The American Society for Metabolic and Bariatric Surgery describes obesity as a life-long, progressive, life-threatening, costly, genetically related, multi-factorial disease of excess fat storage. And while there are several classes of obesity, a person is considered obese if he or she has a body mass index (BMI) of 30 or higher.
BMI is a number calculated from a person's weight and height. BMI provides a reliable indicator of body fat for most people and is used to screen for weight categories that may lead to health problems. Your BMI will place you in one of the following categories:
Normal Weight (BMI 18.5 to 24.9)
Overweight (BMI 25 to 29.9)
Obese (Class I) (BMI 30 to 34.9)
Obese (Class II) (BMI 35 to 39.9 )
Morbidly Obese (Class III) (BMI 40 or more)
Calculate your BMI right now.
If you are obese, know you're not alone. This epidemic affects millions of Americans. In fact:
Between 80% and 90% of patients experience sustained weight loss with surgical therapy. On average, bariatric surgery patients lose more than 50% of their excess body weight. In contrast, non-surgical therapy only helps patients shed about 5% of their excess body weight. Don't fight this battle alone; let the Center for Weight Management at Northside Hospital help you or a loved one fight back against this epidemic.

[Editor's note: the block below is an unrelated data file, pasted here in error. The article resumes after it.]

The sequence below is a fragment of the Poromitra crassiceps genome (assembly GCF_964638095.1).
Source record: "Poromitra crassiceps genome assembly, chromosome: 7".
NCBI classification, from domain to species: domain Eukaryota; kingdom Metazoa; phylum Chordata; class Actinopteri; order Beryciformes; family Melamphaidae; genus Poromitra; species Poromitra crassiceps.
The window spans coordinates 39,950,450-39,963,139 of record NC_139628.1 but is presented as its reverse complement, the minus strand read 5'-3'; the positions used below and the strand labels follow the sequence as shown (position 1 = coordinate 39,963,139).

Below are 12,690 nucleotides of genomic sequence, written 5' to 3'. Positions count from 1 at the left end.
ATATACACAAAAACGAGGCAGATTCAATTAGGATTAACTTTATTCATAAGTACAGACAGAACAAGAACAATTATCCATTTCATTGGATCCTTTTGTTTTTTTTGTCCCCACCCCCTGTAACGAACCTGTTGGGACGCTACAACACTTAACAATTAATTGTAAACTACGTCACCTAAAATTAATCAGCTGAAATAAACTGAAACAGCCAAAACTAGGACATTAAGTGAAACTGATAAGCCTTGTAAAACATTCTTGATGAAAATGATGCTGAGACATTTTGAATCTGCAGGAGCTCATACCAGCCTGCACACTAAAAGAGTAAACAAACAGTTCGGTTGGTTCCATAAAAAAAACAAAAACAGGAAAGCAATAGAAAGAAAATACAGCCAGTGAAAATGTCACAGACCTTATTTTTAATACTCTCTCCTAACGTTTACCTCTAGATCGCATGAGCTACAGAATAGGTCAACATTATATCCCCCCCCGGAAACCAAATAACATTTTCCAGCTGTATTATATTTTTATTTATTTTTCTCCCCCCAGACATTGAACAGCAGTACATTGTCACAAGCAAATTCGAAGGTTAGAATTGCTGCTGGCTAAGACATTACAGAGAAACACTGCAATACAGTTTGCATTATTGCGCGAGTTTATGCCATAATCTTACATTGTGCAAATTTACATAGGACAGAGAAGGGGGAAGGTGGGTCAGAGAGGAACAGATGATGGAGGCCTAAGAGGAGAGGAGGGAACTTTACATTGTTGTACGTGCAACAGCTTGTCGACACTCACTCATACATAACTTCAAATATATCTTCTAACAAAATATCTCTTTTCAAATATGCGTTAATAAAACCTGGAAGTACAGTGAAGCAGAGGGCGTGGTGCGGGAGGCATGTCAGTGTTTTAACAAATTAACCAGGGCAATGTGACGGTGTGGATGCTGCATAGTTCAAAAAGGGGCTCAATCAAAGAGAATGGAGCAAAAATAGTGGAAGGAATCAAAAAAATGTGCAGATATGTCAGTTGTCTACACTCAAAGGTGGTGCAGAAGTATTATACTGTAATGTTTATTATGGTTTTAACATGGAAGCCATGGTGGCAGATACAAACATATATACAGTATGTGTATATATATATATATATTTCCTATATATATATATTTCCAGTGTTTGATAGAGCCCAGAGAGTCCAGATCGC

Morbid obesity is a severe and dangerous level of obesity that significantly and negatively impacts health and shortens the lifespan.
For a patient to be considered clinically severe, or morbidly obese, he or she must have a body mass index or BMI of 35–39.9 with one or more severe health conditions or a BMI of 40 or greater.
Many of the same conditions that result from obesity are also found in people who are morbidly obese. But in someone who is considered morbidly obese, these same conditions are a much more serious risk to health and quality of life in general. Some of the most common diseases include:
Morbid obesity is caused by the interaction of many factors, but there are three main areas of concern:
Studies have demonstrated that genetics plays a large role in whether or not a person becomes obese. And while not all individuals who have obesity in their family will become obese, their genes can predispose them to conditions that result in obesity.
Behaviors commonly linked to obesity include but are not limited to unhealthy diets, eating past the point of fullness and lack of physical activity. Americans are eating far more calories than we need, and are doing less physical labor and fewer activities.
Our environment also has a lot to do with excess body weight. Restaurants serve much larger portions than in the past. Advertising entices us to purchase large amounts of high-calorie foods. And a fast-paced culture fosters both an increase in stress and insufficient rest—factors that contribute greatly to weight gain.
Left untreated, morbid obesity in younger and middle-aged men and women can significantly increase the risk of premature death. Morbidly obese people are more than twice as likely to die prematurely. And teens who are morbidly obese are estimated to live between 8 and 13 years less than their peers.
Morbidly obese patients gain the most from bariatric surgery. These are patients who have tried many other weight loss methods but have not succeeded in bringing and/or maintaining their weight within safe limits.